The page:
Review by Harvard L.
The Turing Test is the latest game to join the ranks of first-person science-fiction philosophical puzzle games in the vein of Q.U.B.E, The Talos Principle and Portal. Developed originally or PC and released in 2016, developers Bulkhead Interactive has now ported the game to PlayStation 4. The formula works great – the first person perspective is well suited to bringing the player right into the sci-fi universe, and the inquisitive tone set by puzzle gameplay serves as a primer for philosophical discussion. It’s for this reason that I’m wary of making comparisons between the Turing Test and earlier games in a similar vein; The Turing Test has so much original content to offer (it’s certainly not easy to create original philosophical dilemmas, of course) and carries enough personality to enchant players with an interest in science-fiction.
Related reading: Another game in a similar style is Q.U.B.E. Review by Sam M.
The Turing Test follows Ava Turing, a woman awoke from cryostasis to attend to an emergency on a research lab on Europa, Jupiter’s moon. It’s a distinctively hard-sci fi setting, backed by gorgeous graphics which perfectly sell the mix of wonder and claustrophobia felt by an astronaut far away from Earth. The game sees Ava working her way through a series of puzzles, starting out deceptively simple and ramping up to demand impressive feats of logic from the player. It’s very reminiscent of Final Fantasy X’s Caves of Trials, surprisingly, through how the player must use orbs to open doors and progress. As the player traverses the puzzle rooms, she is helped by an AI guide, TOM.
Whereas Portal’s movement itself was a joy, The Turing Test’s gameplay is more grounded. The player’s gun is able to manipulate energy, so most puzzles revolve around manipulation of line-of-sight, picking up power spheres from across the room to power machinery and then unlock doors. There’s lots of walking, set to quiet classical music, and the mood is lonely and introspective.
Right before the game’s puzzles even begin proper, the player is guided through the space station by TOM. In order to arrive on Europa, she must take a drop pod from the orbiting satellite on which she was placed in cryostasis. Said pod is in Bay 3 and TOM tells the player this through voiceover and by lighting up the door to Bay 3 in green while the other doors are lit in red. You can enter the other bays freely, but there is nothing for you there. This sets the tone for the philosophical underpinnings of the rest of the game: the game’s voiceover AI is clearly smarter than the player, and the only way forward in all scenarios is to trust TOM’s guidance. The narrative develops to raise questions of the potential fallibility of hyperintelligent AI, and how humans and machines might work cooperatively, or against each other.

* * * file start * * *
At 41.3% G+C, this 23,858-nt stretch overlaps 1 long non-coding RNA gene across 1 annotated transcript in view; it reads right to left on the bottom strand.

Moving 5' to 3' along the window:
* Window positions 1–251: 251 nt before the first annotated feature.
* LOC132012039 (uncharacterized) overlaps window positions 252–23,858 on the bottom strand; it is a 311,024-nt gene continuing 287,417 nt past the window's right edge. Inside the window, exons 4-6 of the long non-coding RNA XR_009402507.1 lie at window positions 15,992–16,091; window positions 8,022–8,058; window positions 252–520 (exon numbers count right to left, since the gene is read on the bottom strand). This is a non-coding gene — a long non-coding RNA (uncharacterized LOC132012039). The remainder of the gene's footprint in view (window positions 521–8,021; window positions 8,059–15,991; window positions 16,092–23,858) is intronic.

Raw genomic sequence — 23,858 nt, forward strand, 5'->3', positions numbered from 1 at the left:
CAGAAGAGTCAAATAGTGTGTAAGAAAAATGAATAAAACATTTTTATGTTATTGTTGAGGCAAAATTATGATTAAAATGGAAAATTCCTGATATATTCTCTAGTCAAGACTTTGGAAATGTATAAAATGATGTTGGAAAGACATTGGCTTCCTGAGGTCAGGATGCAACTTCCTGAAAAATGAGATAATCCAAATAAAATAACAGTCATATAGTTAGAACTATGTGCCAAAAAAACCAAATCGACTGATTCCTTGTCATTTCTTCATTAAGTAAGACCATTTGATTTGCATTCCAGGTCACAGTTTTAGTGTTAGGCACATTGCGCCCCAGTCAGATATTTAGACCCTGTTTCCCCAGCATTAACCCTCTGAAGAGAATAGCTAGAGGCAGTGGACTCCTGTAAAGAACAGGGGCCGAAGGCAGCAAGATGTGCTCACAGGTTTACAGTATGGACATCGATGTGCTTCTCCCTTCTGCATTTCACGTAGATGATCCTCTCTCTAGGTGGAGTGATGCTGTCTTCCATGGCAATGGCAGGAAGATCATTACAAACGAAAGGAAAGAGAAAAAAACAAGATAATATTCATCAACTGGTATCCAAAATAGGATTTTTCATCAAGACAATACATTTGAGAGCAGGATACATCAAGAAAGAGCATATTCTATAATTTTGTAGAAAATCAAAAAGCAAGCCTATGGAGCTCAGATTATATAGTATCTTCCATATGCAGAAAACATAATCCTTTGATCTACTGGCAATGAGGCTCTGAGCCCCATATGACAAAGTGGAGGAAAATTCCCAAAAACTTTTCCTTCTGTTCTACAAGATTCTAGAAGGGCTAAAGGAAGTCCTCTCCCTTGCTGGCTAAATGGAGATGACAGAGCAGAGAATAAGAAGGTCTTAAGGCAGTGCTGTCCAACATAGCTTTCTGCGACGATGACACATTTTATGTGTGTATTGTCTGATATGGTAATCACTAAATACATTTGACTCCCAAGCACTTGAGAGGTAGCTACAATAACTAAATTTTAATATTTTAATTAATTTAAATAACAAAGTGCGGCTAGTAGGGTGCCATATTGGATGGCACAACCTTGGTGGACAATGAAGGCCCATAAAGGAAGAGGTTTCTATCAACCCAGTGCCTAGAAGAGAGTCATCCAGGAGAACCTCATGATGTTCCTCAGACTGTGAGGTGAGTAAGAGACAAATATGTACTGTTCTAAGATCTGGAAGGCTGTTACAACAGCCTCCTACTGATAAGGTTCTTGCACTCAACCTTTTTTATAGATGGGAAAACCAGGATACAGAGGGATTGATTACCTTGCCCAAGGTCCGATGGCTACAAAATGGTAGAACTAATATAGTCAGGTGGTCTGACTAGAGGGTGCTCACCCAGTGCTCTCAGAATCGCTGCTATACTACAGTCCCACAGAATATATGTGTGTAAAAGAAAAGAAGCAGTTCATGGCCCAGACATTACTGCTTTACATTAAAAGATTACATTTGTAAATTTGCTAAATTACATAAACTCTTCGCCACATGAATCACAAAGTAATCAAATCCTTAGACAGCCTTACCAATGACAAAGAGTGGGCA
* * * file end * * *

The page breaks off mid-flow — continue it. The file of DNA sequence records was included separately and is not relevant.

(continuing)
The story isn’t a slouch either, there’s some real philosophical meat in the interactions between TOM and the player, Ava. Scattered across the game’s four hour runtime are setpiece moments, riddles, hypothetical scenarios and some deep characterisation for Ava, TOM, and the rest of the Europa station crew. Bulkhead Interactive are not just interested in the scientific implications of artificial intelligence, but also the very human, emotional ramifications involved in the matter. In fact, I would argue that the story takes a front seat to the puzzle gameplay, which is punctuated by lots of walking sequences accompanied by TOM’s voiceover which encourages players to ruminate on the narrative’s ethical implications.
One caveat I found while playing is that the designers tend to assume the player’s intrigue at the game’s setting and narrative. So many key plot points are told in voice clips and background details that only players who are dedicated enough to explore the setting will understand the full scope of the narrative. There’s also a noticeable split between the puzzle segments and narrative segments – after completing a set amount of puzzle levels, the player is introduced to an area of the Europa base which would have been used by the other astronauts, where the game does most of its environmental storytelling.
The puzzles, on the other hand, are mostly sterile, featureless rooms which are justified through the narrative as storage rooms repurposed into practical Turing tests. They too seem to assume the player will find intrinsic enjoyment through experimentation in scientific concepts. From the very beginning the puzzles encourage players to try every combination of electric orbs, and later levels add flavour by letting you toy with powerful magnets, robotics and other high tech equipment. Bulkhead Interactive wants you to be excited by the prospect of experimenting and problem solving, which is an admirable prospect, but also a rather niche one.
Related reading: The Talos Principle is another essential game. Nick’s full review.
While solving the puzzles in The Turing Test, the player is lulled into a state of deep thought regarding the game’s questions about humanity’s relationship with AI. Should humans treat artificial intelligences as subordinates, just because humans are the creators? Should AI treat humanity as lesser, as they have far less intellectual capabilities and are mortal? The player doesn’t get to make a lot of choices in game, but thanks to the writers’ dedication to hard, believable sci-fi, the concerns of the Europa crew are brought into the real world and our own potential future. It’s a game which you play, and absolutely need to talk to someone else about it after. This is a smart game which will please genre fans, but you’re going to need a vested interest in the game’s themes to enjoy it fully.
– Harvard L.